June 7, 2012: Stories From the Field. Guest post by Ana, Christie, and Lindsay, co-founders of Siembra Orgánica, a student-run social venture start-up manufacturing and distributing organic fertilizer to quinoa farmers in Bolivia. Siembra Orgánica is currently conducting a month of field work as part of the Global Social & Sustainable Enterprise MBA program at CSU to determine if they can increase yields and farmer incomes while restoring the land.
Siembra Orgánica has now spent almost three full weeks in Bolivia and has been able to apply many of the concepts from class to the research in the field. Here are the top three:
1. Market Research: Much of the first semester of the GSSE MBA is focused on how to identify market opportunities. Figuring what people need and want reveals market opportunities, and the only way to figure that out is by asking them directly. Taking into account what we learned in Ken Manning’s marketing class, we are not using standard surveys to gather information, but rather, we are conducting in-depth interviews using open-ended questions. In this way, potential customers speak more naturally about their experiences and reveal more information than they would otherwise if the questions were narrow and directed. For example, we came to Bolivia with the basic assumption that llama farmers would be willing to sell their manure if offered a good price. However, instead of asking them directly, we asked them to tell us about what they currently do with their manure and that naturally led to a discussion on the value they placed on the manure. Overall, our methods have proved to be successful, and we are indeed seeing an attractive market opportunity for organic fertilizer in the Altiplano region of Bolivia.
2. Quality Control: Another subject that has been useful in conducting field research is the notion of quality control as defined from an operations management perspective. We had the opportunity to tour a quinoa factory and were impressed by their attention to cleanliness and detail. As the factory workers explained their system of process control, we were able to follow along and visualize how their process would look graphed out in an x-bar chart. Jacha Inti, the quinoa exporters, buy quinoa from middlemen, who buy directly from the farmers or from associations of small farmers. For every amount of quinoa, a certain percentage is taken to the factory and analyzed for the presence of stones, dirt, animal droppings, straw etc. Jacha Inti only accepts quinoa that is below a certain percentage of “dirt” per ton. Because they work with small farmers, they are able to directly communicate their standards and help them to improve the quality of their product.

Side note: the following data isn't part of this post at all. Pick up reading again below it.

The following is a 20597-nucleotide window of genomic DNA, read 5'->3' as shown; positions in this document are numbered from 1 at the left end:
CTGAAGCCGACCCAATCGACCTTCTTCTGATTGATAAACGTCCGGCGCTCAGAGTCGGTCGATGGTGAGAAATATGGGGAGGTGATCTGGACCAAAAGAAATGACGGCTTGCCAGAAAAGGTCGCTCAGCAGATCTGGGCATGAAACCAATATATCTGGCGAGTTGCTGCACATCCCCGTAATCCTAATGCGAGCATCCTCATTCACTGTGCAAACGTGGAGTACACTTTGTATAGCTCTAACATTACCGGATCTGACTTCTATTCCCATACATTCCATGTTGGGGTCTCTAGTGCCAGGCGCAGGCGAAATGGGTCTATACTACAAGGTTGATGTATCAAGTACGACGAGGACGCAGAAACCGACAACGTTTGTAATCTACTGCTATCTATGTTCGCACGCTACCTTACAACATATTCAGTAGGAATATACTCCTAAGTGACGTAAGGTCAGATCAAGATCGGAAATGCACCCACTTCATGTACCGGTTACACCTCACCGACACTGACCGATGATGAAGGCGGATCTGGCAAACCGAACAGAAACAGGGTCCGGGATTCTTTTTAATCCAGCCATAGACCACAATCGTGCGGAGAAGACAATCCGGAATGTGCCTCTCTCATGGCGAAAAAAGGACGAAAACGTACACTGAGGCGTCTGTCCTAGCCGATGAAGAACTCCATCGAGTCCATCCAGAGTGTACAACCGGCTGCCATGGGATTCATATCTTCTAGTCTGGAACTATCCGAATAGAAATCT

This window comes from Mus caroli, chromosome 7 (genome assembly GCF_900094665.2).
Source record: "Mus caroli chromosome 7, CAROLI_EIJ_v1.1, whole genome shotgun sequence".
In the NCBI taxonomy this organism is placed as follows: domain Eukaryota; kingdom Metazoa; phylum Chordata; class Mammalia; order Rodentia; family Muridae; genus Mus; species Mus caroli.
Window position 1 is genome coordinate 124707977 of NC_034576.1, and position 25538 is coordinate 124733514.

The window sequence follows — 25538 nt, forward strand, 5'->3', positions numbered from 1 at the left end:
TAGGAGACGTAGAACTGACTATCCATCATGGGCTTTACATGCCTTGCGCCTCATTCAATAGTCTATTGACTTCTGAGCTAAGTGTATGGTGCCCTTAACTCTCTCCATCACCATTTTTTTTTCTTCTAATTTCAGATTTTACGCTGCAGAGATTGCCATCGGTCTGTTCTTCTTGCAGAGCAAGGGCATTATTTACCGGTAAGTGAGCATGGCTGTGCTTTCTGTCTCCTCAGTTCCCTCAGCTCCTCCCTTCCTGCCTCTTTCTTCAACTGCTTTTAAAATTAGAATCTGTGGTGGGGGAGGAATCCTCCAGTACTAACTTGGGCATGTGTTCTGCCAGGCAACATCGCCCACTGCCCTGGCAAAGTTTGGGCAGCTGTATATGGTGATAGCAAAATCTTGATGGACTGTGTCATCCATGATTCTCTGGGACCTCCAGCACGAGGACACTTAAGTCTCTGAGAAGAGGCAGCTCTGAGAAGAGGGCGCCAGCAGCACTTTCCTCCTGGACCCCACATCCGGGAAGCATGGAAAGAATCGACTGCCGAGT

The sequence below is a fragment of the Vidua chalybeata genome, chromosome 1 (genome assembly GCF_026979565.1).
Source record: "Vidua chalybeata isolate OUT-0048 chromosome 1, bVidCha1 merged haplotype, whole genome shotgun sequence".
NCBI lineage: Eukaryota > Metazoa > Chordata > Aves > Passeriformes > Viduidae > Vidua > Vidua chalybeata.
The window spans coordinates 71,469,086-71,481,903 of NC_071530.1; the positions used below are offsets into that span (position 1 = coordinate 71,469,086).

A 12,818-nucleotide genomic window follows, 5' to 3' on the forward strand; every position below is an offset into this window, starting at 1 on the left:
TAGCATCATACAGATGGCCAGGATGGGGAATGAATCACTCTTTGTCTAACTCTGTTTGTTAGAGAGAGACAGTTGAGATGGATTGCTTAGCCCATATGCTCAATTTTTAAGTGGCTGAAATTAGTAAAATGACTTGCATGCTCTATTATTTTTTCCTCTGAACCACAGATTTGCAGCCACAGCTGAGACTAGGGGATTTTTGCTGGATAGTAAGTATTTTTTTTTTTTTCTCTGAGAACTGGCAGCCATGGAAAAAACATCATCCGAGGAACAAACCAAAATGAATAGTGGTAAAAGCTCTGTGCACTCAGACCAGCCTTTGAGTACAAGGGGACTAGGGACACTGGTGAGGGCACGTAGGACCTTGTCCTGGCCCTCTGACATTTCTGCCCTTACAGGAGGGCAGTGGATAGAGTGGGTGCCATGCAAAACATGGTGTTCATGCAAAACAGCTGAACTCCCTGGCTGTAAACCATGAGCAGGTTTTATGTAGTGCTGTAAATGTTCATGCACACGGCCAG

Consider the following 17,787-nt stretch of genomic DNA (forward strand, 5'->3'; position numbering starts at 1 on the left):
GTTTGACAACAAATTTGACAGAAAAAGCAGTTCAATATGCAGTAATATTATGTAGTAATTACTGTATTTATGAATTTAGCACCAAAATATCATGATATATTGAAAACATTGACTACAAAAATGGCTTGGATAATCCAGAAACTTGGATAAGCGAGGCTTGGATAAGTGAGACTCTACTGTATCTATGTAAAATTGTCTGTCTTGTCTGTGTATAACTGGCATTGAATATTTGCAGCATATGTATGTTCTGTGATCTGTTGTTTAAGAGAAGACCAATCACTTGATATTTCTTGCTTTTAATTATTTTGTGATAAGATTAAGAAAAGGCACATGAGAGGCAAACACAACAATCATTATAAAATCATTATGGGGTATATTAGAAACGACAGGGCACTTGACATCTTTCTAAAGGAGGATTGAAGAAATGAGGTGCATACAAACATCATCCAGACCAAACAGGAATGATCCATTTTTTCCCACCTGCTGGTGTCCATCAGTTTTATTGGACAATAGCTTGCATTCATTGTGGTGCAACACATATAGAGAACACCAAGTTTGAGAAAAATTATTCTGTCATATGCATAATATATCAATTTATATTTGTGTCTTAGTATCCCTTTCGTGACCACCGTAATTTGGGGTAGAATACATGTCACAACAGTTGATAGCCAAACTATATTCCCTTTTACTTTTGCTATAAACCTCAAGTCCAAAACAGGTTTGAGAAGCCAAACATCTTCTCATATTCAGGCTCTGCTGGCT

3. Last Mile Distribution: Since the beginning of the GSSE MBA, we have been told that one of the hardest parts of conducting business in developing countries is the “last mile distribution.” We have paid attention to this challenge in our own business plan and have examined the market with a critical eye for creative solutions. In class we learned that the key to delivering a final product to our end user is to leverage established networks already in place. Despite a robust network of quinoa and camelid associations in Bolivia, last mile distribution will inevitably be the most complicated part of our business plan and the biggest cost driver.